2000 Australian The Daily Telegraph Mirror
The Great Olympians
Newspaper Giveaway Cards
The advent of Olympic cards can be traced back to the turn of the century. While these are not the first Olympic cards, the 1910 Mecca Cigarettes Champions (T218) series does deserve a strong mention with its impressive 153 card series. While it was composed of both Champion Athletes and Prize Fighters, it was and still is one of the nicest examples of its time period.
The Olympic portion of this series was composed of 62 Track & Field and Swim stars from that time period. The cards themselves measured 2-1/2” x 2-7/8” with Mecca brand advertising on the back of most of the cards issued. There were some variant issues that existed as well produced at the time by both Hassan and Tolstoi branding on the backs. Interest in these early issues are in big demand by modern day collectors both for their historical significance and afford cost in contrast to other sport venues of the time like Baseball. In fact you could probably pickup an incredible turn of the century Olympic collection for a fraction of what you might pay for say an early T206 single key issue. This said, it should be noted that some early key issues for such Olympic legends like Jesse Owens, can command a sizable price tag of 300.00 and higher in contrast to other stars of his day.
The art of collecting Olympic cards is truly a past time in its own right. With its array of countries, sport venues, and stars, it’s easy to get caught up in just one discipline like say Gymnastics or just Track & field or even just one star! Trust me I’ve known collectors that spend their every waking moment trying to collect all that exist of just one athlete. For a venue that comes out just once every 4 years, it’s an astounding feat to be able to amass this type of focused collection. We tend to call this type of collecting Star Centric. It’s a discipline that exist even today, can I get a show of hands of MJ collectors? MJ for those not familiar with the initials is short for Michael Jordan from the Chicago Bulls. He was one of the most popular Athletes of his day from a collecting stand point. I’ve deviated, back to the Olympics, Collecting Olympic issues is a new nitch that continues to grow in popularity especially with the emergence of such new modern day stars like Mary Lou Retton (Gymnastics), Michael Phelps (Swimming), Carl Lewis (Track & Field), Nadia Comaneci (Gymnastics), Mark Spitz (Swimming), Usain Bolt (Track & Field), Gabby Douglas and so many other legends.
Each Medal won represents a person with a story, a dream, who through it all accomplished the incredible and in some magical moments the perceived impossible. They serve to inspire us and remind us that anything is possible if you put all your heart, mind and soul into something. As collectors we can relive each historical moment, over and over again with each new acquisition we add to our own collection. We are the curators of this rich past time and its legacy, perfectly preserved on card board. So as each new Olympic returns, so do us the collectors of this genre, ready to pick out tomorrow’s gems from the array of new future hopefuls that might one day leave their mark in the record books for their respective sport.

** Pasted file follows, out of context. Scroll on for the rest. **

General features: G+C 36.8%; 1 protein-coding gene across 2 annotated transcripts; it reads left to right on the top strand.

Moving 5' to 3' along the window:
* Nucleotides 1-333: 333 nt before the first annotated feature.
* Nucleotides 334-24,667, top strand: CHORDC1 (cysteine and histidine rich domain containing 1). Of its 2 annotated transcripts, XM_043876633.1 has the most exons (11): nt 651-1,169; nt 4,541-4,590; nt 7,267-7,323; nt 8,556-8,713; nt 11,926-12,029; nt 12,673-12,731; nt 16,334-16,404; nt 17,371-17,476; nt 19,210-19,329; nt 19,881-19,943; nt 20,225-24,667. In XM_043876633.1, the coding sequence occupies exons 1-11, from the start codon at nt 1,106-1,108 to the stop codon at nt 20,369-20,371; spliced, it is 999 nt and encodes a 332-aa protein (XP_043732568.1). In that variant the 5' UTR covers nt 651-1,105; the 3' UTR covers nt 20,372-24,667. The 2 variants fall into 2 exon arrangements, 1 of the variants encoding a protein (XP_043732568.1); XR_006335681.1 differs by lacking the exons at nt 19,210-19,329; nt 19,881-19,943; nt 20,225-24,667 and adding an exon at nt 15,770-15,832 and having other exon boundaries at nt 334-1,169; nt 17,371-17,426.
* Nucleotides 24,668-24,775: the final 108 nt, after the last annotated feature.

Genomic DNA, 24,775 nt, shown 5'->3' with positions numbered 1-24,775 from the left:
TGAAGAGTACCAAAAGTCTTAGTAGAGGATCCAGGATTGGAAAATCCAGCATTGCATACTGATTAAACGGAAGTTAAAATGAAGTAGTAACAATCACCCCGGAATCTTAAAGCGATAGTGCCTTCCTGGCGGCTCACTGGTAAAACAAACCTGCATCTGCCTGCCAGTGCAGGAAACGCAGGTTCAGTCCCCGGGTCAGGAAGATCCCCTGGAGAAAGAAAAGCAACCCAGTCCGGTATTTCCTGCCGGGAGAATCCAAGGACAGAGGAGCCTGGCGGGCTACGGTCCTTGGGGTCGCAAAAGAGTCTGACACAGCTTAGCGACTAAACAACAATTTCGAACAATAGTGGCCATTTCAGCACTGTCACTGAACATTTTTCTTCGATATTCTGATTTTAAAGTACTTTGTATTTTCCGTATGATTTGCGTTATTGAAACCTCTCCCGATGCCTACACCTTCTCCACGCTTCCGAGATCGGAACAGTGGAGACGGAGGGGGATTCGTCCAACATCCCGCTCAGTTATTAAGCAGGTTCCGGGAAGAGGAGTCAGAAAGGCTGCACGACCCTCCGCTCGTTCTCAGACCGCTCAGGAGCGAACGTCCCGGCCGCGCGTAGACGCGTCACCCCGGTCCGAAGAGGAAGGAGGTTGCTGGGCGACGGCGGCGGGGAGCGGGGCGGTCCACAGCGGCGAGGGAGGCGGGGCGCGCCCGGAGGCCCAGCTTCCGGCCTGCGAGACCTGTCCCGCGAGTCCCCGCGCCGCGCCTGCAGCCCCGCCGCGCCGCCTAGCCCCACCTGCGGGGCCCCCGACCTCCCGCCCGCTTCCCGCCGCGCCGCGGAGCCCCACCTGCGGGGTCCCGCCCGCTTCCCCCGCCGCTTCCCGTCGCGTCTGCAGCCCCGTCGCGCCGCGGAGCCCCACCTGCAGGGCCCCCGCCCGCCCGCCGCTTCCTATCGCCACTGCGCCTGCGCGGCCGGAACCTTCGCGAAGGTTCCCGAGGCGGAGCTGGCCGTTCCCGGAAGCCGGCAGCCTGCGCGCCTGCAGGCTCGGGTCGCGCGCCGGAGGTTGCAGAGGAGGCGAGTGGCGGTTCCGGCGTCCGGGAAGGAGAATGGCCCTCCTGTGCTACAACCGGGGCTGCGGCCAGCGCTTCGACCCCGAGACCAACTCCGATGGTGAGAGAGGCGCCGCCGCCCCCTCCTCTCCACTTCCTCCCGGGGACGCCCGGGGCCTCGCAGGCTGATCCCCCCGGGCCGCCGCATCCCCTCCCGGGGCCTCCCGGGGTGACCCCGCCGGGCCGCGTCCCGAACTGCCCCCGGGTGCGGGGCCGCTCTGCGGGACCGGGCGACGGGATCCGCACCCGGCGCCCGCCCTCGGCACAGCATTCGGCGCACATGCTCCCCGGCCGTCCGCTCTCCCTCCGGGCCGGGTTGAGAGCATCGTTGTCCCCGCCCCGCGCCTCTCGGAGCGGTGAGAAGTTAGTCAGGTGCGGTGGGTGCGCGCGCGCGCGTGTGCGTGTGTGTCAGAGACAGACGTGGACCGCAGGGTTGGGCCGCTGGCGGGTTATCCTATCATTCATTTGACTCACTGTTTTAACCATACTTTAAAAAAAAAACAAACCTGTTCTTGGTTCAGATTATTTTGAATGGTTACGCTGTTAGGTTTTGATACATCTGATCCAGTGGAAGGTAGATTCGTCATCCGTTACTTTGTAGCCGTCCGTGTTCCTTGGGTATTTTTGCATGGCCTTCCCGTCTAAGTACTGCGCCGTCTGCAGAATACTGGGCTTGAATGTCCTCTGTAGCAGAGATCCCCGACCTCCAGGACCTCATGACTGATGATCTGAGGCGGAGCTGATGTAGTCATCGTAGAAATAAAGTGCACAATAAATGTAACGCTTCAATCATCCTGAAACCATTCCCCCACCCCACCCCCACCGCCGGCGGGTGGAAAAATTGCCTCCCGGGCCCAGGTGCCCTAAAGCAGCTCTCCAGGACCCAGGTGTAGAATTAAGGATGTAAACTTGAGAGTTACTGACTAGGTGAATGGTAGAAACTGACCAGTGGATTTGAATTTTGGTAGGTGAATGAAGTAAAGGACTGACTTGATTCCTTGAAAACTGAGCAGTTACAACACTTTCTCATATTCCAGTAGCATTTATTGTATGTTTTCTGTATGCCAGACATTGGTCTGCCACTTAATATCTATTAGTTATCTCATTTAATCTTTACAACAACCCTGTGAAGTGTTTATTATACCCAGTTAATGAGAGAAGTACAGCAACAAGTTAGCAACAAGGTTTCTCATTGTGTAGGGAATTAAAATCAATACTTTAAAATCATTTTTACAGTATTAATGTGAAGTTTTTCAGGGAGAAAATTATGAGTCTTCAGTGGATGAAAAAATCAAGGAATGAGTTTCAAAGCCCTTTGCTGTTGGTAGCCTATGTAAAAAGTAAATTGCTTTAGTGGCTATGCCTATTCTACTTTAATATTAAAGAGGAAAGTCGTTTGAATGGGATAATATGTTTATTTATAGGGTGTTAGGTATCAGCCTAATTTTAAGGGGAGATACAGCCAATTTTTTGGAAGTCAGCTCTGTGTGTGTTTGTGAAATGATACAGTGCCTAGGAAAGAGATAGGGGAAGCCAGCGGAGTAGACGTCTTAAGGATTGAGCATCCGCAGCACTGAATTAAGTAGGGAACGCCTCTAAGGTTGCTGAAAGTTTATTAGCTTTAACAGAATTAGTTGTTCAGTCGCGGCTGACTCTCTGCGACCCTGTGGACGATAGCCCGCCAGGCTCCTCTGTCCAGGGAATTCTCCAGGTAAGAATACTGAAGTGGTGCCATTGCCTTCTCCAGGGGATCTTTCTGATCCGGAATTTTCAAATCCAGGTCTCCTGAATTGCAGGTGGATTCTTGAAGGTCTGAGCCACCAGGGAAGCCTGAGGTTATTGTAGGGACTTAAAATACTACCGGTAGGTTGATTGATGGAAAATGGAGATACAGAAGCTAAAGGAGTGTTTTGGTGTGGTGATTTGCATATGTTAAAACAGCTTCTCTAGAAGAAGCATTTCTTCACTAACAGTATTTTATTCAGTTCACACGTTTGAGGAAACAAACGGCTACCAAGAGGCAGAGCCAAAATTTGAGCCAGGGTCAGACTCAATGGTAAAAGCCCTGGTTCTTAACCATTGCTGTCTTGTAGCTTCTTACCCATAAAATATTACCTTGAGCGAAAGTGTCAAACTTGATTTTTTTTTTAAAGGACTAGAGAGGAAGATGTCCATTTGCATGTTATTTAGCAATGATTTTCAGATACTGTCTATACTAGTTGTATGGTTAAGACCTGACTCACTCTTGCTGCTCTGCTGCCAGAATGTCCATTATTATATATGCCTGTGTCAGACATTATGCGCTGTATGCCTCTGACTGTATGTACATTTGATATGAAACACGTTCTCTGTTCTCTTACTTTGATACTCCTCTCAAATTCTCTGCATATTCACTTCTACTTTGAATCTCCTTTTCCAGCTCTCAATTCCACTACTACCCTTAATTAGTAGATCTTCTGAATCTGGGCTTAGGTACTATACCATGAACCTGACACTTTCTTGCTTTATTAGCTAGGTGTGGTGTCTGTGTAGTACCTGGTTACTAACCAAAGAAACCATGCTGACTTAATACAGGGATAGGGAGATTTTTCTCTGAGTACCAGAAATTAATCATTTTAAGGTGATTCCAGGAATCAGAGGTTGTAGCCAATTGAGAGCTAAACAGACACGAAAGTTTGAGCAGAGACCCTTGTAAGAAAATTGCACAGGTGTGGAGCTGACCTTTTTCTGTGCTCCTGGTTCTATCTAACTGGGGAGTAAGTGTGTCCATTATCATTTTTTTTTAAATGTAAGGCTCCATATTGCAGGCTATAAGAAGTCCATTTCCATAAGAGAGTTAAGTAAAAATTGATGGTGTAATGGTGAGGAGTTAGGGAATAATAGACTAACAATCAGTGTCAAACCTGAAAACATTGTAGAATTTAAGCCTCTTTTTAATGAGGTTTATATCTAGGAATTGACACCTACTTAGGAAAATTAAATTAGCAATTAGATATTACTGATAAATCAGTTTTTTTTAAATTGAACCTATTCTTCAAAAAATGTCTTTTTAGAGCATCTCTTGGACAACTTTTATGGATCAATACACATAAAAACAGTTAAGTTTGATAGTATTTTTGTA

In relation to this week’s set highlight, it originates from Australia. It’s funny I just wrote a story not that long ago on another Australian Series from 1964 the Heinz Veb Egg Olympic Games. This series has its own special place in that unlike many issues that either came out of some type of food group or cigarette pack, this series was given away as a promotional Olympic tribute collection via “The Daily Telegraph Mirror Newspaper”. The series was titled “The Great Olympians” a wonderful tribute to some of the legends of the past. Being its distribution was a limited one, finding original intact sheets today is a bit of a challenge. The collection consisted of 12 legends from the past offered in strips 4 cards each.
The A list of Hall of Famers consisted of:
It should be noted many of the stars mentioned above were of Australian origin, no surprise they would be prominently included in this series. This is what would be termed as National Pride! Another interesting point I hope to devote more time to in a future article will be relating to Cassius Clay, AKA Muhammad Ali. Though he was one of our countries greats Olympic and Overall Sport Legends, of his day, he was poorly represented by most of the American card companies of his day. I would have to say this was partly due to the limited interested that existed at that time for either Boxing or Olympic type trade cards. The focus here in the states was to focus more on the big 4 sports (Baseball, Basketball, Football, Hockey).
Turn the clock forward to 2013, and now we see the complete opposite. Collectors are now spending hundreds of dollars for his early boxing and Olympic issues from other Countries Multi-sport card series. This is part of this particular series lure, it’s one of Cassius Clay’s Scarce Olympic Card finds. Currently PSA, Professional Sports Authenticators has only a total of 14 examples ever graded. When you considered how many were probably distributed, and the time frame in which they would have been available to the average consumer (only in Australia), it’s actually quite a small number. On average most modern day production numbers for card series range in the thousands!
Add to this set, the “Perfect 10” Athlete Legend Nadia Comaneci and Track & Field Phenom Carl Lewis, and you have a modern day Olympic series that should not be missed.